Cutler Injury and Athletic Trainers


There was no hotter topic across the nation yesterday than Jay Cutler, particularly here in Illinois.  A lot was made of a very simple issue, and it didn’t take an MRI to figure it out, it took an athletic trainer.

The simple fact is that football players, by definition, are warriors and would give anything to play the game.  We see that with the concussion issue.  And even though this injury was not a concussion, it was an injury and the athletic trainer and medical staff did the best they could to allow Cutler to play.  Forget for a moment your fandom, remove your emotions, and understand what in all likelihood occurred at Solider Field this past Sunday.

BELOW IS AN EDUCATED GUESS AS TO WHAT HAPPENED, this is to better clarify what we do as professionals…  I hope that I am certainly not “assassinating” anyone’s character.

Cutler most likely reported to the athletic trainer that he hurt his knee, at which point an interview was conducted and very little was done at the time.  The fact that he was upright and not in obvious distress warranted the staff to look closely at him during play.  After they noticed that he was not performing up to par, they most likely went to a sideline evaluation, which occurred just prior to halftime.  During that evaluation the athletic trainer tested the stability of the knee ligaments (four major), ACL, MCL, PCL, LCL and if the evaluation was thorough, it would have included a screen for a meniscus issue as well.

After that initial evaluation, it warranted the staff to take Cutler to the locker room early, most likely for a more in-depth evaluation, in a “relaxed” setting, as well as allowing the doctors to do the same tests as the athletic trainer.  What was most likely found on the sideline and confirmed in the locker room was the MCL had laxity or stretching.  This can be discovered through touch, one of the key components of athletic training.  Along with a proper history of the injury and specific area of pain, special tests can be done to test the integrity of the ligament in question, as well as surrounding structures for collateral damage.  In this case the test is called “valgus stress” where force is applied to the lateral portion of the knee at the joint line (with the knee slightly bent) to apply pressure DIRECTLY on the medial collateral ligament.  If the MCL is intact then it will act like the opposite or uninjured knee, in most individuals there will be no giving way or “sloppiness”/”opening” of the joint, like pushing on a 2×4.  In the case of a ligament sprain/tear (same thing) it will give way and instead of a solid feel it will open like a half-sawed through 2×4.  This will lead the athletic trainer to believe that his ligament was compromised.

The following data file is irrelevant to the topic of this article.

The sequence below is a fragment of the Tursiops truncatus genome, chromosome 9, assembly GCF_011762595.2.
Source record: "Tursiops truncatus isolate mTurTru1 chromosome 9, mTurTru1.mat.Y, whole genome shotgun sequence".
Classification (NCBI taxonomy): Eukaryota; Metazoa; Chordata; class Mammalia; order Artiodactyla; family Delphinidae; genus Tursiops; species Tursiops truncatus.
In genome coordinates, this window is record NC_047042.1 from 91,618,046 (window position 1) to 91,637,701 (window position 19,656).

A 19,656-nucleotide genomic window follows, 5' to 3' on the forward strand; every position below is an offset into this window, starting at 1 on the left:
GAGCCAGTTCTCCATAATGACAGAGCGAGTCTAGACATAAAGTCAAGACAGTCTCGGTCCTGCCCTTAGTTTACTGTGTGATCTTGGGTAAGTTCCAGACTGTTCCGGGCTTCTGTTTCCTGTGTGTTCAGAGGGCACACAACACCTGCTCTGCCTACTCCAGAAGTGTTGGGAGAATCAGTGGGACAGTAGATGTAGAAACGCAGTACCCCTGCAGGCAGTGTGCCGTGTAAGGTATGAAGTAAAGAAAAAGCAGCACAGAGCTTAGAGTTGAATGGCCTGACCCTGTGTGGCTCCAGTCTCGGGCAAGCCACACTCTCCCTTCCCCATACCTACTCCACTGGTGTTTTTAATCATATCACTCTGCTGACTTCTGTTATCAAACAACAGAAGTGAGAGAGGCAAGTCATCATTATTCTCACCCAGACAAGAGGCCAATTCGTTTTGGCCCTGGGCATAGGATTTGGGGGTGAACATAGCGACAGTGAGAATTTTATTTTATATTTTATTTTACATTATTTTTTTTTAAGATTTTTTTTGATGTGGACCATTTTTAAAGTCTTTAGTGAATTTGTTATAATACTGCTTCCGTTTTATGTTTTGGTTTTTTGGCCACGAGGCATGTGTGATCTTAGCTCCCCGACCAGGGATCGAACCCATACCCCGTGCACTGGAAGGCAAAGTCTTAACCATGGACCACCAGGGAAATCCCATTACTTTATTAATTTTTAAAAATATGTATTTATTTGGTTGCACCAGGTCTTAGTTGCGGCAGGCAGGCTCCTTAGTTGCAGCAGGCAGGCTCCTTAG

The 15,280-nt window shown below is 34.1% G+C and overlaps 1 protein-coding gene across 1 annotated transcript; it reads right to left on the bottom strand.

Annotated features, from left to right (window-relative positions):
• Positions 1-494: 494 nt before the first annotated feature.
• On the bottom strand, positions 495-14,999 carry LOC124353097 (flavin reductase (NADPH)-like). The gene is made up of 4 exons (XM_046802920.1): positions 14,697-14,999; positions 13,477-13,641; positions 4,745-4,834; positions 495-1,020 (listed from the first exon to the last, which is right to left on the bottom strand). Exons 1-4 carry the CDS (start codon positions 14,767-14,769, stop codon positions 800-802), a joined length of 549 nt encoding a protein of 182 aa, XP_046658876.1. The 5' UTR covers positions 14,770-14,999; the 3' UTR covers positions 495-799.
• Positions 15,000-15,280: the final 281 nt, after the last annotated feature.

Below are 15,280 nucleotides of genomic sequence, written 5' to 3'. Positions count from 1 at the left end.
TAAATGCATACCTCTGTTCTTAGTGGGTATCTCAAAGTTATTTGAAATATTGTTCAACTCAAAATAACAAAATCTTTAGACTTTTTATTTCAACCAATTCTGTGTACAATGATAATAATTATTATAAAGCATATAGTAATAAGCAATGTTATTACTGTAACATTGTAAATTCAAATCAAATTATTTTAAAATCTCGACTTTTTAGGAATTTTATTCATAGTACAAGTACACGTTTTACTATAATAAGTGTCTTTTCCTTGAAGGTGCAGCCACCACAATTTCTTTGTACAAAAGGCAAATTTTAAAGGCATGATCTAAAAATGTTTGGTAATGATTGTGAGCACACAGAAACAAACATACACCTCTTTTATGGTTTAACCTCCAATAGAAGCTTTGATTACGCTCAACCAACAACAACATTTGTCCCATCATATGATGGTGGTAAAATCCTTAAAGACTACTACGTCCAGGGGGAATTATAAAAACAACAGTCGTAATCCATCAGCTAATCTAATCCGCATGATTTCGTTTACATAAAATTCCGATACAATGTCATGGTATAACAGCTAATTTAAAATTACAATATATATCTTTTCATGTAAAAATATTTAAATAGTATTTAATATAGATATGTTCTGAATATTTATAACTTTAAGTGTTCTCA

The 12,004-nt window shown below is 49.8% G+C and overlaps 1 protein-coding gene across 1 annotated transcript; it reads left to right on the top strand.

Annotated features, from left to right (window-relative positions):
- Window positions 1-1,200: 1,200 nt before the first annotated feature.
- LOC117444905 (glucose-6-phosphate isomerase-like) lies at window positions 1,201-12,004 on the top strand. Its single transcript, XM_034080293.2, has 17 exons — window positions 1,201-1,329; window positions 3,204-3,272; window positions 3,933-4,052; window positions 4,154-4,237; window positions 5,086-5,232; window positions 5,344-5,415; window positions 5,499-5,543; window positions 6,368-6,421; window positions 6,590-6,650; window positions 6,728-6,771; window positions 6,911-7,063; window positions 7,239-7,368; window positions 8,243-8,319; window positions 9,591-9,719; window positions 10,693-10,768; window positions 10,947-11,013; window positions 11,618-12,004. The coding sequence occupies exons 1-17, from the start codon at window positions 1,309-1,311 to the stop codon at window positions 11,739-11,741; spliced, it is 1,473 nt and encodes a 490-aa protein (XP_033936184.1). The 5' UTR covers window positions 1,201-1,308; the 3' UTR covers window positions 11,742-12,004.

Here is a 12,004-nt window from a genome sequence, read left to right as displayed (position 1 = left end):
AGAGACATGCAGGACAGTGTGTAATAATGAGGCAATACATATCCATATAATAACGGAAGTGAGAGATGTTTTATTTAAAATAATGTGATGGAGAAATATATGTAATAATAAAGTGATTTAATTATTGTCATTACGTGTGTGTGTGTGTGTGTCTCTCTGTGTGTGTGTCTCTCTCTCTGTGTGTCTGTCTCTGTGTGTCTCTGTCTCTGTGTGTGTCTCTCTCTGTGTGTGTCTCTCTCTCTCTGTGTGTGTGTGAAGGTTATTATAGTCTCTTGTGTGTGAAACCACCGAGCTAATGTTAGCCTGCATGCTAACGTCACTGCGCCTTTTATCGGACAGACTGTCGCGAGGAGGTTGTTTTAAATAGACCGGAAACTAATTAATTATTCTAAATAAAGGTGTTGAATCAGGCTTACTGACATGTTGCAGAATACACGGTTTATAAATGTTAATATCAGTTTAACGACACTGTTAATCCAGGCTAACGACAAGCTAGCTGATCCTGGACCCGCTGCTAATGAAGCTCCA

This test is about 100% accurate in detecting a MCL sprain and therefore the medical staff knew at halftime that his injury was significant.  With all the study in physics, biomechanics and kinesiology that athletic trainers have, playing the quarterback position with a severely damaged MCL is nearly impossible.  If the knee does not have the lateral stability provided by the MCL, that joint is exposed to greater injury when planting or cutting, including but not limited to an ACL tear and meniscal injury.  That is why he was advised not to continue, and Coach Lovie Smith even stated that Collins was going to be the QB to start the half.  However, Cutler wanted to play and tried in the next series.  Even with the bracing and taping applied he soon realized that standing on a knee without an MCL was difficult, and trying to play NFC Championship-level football on that same knee was not going to happen.  That is why he was removed from the game, period.

Now, I understand perception, that is why the only thing different that I would have done was to put him on crutches and place a big ice bag on his knee just to quiet any rumors and at least create the illusion that he was injured and not hurt.

The point of the post is that the athletic trainer in most cases can detect and analyze injuries though their extensive training that sophisticated machinery is used for.  Because we have that ability, we can protect the athlete from further damage and begin the rehabilitation process as soon as possible.

Athletic trainers are not limited to the professional sports, they can be and want to be utilized in the secondary school setting.  Not only for the injury assessment but for the safety of the athlete, concussions not withstanding.

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3 thoughts on “Cutler Injury and Athletic Trainers

  1. Michael Hopper January 25, 2011 / 15:26

    Good post Dustin. This is always a hard decision for the athletic trainer when it’s even remotely “borderline” but we have to look and see if the athlete can play without doing further damage. That’s something that we can’t really see from watching the TV or from the stands. You have to be on the field and know your athletes to really know..

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